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Cajal course in computational neuroscience

When: 7-27 August 2016

Where: Champalimaud Centre for the Unknown, Lisbon, Portugal (+ pre-school 2-5 August 2016)


Applications deadline: 28 March 2016

* Gilles Laurent (Max Plank Institute for Brain Research, Germany)
* Máté Lengyel (University of Cambridge, UK)
* Christian Machens (Champalimaud Neuroscience Programme, Portugal)

This three-week school teaches the central ideas, methods, and practice of modern computational neuroscience through a combination of lectures and hands-on project work. Each morning will be devoted to lectures given by distinguished international faculty on topics across the breadth of experimental and computational neuroscience. During the rest of the day, students will work on research projects in teams of 2-3 people under the close supervision of expert tutors and faculty. Research projects will be proposed by faculty before the course, and will include the modeling of neurons, neural systems, behavior, the analysis of state-of-the-art neural data (behavioral data, multi-electrode recordings, calcium imaging data, connectomics data, etc.), and the development of theories to explain experimental observations.

The course is designed for graduate students and postdoctoral fellows from a variety of disciplines, including neuroscience, physics, electrical engineering, computer science, mathematics and psychology. Students are expected to have a keen interest and basic background in neurobiology, a solid foundation in mathematics, as well as some computer experience. An optional four-day pre-school in mathematics and programming is available to students who want to catch up on or fine-tune their math and programming skills.

Essential details:
* Course size: 24 students maximum
* Fee (which covers tuition, lodging, and meals): 2500 EUR (+ 300 EUR for optional pre-school)
* Scholarships and travel stipends are available.
* Application deadline: 28 March 2015
* Notification of results: April 2015

Information and application:

Contact address:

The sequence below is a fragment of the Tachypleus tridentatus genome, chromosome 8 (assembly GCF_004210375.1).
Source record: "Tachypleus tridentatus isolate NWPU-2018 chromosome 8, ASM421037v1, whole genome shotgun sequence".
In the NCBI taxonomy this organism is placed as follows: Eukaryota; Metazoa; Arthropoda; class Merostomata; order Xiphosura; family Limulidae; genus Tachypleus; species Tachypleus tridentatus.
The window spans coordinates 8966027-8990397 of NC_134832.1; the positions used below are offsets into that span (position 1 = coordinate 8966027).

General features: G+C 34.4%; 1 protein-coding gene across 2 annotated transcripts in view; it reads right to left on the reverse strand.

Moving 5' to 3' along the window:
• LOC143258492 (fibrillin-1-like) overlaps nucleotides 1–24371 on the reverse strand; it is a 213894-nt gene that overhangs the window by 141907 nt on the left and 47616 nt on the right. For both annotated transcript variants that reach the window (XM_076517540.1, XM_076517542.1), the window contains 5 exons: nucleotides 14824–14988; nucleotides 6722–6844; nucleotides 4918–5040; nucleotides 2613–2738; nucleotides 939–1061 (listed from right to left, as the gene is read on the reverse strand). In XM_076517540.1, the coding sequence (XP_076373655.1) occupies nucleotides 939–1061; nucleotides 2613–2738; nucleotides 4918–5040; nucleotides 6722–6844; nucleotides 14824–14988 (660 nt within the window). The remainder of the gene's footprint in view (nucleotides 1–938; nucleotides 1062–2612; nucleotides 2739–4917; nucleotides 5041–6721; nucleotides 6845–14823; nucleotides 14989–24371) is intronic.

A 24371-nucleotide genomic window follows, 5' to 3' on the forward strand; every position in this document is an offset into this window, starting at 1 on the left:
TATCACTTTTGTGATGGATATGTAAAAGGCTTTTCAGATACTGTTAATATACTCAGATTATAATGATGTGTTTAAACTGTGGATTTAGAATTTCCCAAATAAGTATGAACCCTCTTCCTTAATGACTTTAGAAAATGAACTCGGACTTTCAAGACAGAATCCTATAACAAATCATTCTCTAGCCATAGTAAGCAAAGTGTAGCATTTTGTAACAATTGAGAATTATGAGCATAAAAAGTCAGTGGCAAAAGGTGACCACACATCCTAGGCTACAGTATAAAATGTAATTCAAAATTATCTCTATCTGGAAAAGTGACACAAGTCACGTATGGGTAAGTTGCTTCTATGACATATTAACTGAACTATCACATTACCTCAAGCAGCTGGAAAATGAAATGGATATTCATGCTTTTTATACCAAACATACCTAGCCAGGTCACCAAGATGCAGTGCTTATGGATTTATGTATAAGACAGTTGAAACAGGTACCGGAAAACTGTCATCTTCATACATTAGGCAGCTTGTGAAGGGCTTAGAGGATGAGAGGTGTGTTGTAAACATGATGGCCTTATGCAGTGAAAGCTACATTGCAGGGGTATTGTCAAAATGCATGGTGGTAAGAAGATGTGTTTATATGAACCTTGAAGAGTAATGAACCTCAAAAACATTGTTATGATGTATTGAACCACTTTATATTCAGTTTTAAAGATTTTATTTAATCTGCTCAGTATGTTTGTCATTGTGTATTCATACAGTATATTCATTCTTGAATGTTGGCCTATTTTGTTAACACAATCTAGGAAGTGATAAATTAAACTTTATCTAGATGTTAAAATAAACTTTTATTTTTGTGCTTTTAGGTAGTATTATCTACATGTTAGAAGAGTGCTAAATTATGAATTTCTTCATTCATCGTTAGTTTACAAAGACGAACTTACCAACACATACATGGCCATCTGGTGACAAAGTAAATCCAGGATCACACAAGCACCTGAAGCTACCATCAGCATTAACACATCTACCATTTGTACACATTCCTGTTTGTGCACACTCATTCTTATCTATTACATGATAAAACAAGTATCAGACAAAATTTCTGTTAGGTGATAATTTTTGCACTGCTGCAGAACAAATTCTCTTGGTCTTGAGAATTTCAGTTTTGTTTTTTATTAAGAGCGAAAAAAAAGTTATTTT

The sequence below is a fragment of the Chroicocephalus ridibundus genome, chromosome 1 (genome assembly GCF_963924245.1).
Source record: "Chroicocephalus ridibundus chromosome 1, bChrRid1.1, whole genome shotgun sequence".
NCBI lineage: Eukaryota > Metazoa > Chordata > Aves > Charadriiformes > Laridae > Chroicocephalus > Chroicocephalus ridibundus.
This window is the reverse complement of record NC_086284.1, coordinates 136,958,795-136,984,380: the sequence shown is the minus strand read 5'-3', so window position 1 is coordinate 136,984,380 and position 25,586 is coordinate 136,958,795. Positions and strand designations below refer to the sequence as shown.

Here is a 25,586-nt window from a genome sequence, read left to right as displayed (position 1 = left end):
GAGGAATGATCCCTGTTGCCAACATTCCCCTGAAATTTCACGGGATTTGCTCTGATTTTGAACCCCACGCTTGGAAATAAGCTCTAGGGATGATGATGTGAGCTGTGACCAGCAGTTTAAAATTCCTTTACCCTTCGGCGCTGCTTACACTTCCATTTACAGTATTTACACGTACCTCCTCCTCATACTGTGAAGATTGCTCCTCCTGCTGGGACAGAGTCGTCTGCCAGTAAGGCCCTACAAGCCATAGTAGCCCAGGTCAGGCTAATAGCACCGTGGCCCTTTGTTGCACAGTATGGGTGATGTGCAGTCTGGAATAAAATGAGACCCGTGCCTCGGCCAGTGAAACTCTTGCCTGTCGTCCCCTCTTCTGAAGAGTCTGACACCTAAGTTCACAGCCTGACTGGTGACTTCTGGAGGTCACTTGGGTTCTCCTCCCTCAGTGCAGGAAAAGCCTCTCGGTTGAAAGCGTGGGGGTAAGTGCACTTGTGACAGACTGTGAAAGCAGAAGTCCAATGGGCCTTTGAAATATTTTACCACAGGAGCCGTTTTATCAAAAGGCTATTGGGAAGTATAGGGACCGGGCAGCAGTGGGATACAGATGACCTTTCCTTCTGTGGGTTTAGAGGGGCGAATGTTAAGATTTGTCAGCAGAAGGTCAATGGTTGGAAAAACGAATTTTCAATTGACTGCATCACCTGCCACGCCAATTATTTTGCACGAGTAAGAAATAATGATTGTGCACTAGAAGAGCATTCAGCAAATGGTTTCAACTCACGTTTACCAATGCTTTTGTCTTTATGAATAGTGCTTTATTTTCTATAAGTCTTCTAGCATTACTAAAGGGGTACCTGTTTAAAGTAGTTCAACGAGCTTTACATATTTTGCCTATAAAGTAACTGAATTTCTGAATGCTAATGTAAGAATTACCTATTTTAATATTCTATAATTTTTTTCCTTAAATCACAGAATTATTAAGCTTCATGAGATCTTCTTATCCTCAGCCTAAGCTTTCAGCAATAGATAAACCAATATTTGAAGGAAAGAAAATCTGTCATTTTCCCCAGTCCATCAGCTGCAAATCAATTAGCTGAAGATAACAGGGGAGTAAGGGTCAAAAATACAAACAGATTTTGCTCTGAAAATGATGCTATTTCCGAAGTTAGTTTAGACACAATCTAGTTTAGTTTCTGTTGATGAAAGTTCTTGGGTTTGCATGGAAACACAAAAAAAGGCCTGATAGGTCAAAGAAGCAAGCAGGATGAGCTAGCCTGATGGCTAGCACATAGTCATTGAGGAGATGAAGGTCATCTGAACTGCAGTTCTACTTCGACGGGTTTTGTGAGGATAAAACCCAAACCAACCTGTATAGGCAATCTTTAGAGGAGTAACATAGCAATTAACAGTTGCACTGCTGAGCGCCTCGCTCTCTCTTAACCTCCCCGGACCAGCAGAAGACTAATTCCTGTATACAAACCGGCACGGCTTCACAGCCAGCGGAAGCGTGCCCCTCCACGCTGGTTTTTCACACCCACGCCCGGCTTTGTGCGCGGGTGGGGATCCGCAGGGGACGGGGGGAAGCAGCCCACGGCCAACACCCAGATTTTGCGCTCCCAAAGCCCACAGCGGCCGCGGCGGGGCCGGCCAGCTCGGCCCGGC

Tânia Li Chen <tania.chen@neuro.fchampalimaud.org>

* Alberto Bernacchia (University of Cambridge, UK)
* Matthias Bethge (Centre for Integrative Neuroscience, Germany)
* Dmitri (Mitya) Chklovskii (Simons Center for Data Analysis, USA)
* Claudia Clopath (Imperial College London, UK)
* Peter Dayan (Gatsby Computational Neuroscience, UCL, UK)
* Sophie Denève (Institut d'Etudes de la Cognition (IEC), France)
* Alain Destexhe (Centre National de la Recherche Scientifique (CNRS), France)
* David Fitzpatrick (Max Planck Florida Institute for Neuroscience, USA)
* Michael Hausser (Wolfson Institute for Biomedical Research, UCL, UK)
* Moritz Helmstaedter (Max Planck Institute for Brain Research, Germany)
* Guillaume Hennequin (University of Cambridge, UK)
* Karel Je┼żek (Charles University, Czech Republic)
* Matthias Kaschube (Frankfurt Institute for Advanced Studies, Germany)
* Gilles Laurent (MPI Brain Research, Germany)
* Peter Latham (Gatsby Computational Neuroscience, UCL, UK)
* Simon Laughlin (University of Cambridge, UK)
* Máté Lengyel (University of Cambridge, UK)
* Zhaoping Li (University College London, UK)
* Jennifer Linden (Ear Institute, UCL, UK)
* Christian Machens (Champalimaud Neuroscience Programme, Portugal)
* Jakob Macke (Center of Advanced European Studies and Research, Germany)
* Tom Mrsic-Flogel (University of Basel, Switzerland)
* Yael Niv (Princeton Neuroscience Institute, USA)
* Maneesh Sahani (Gatsby Computational Neuroscience, UCL, UK)
* Andreas Tolias (Baylor College of Medicine, USA)
* Alessandro Treves (International School for Advanced Studies (SISSA), Italy)
* Daniel Wolpert (University of Cambridge, UK)

Posted on 24/02/2016

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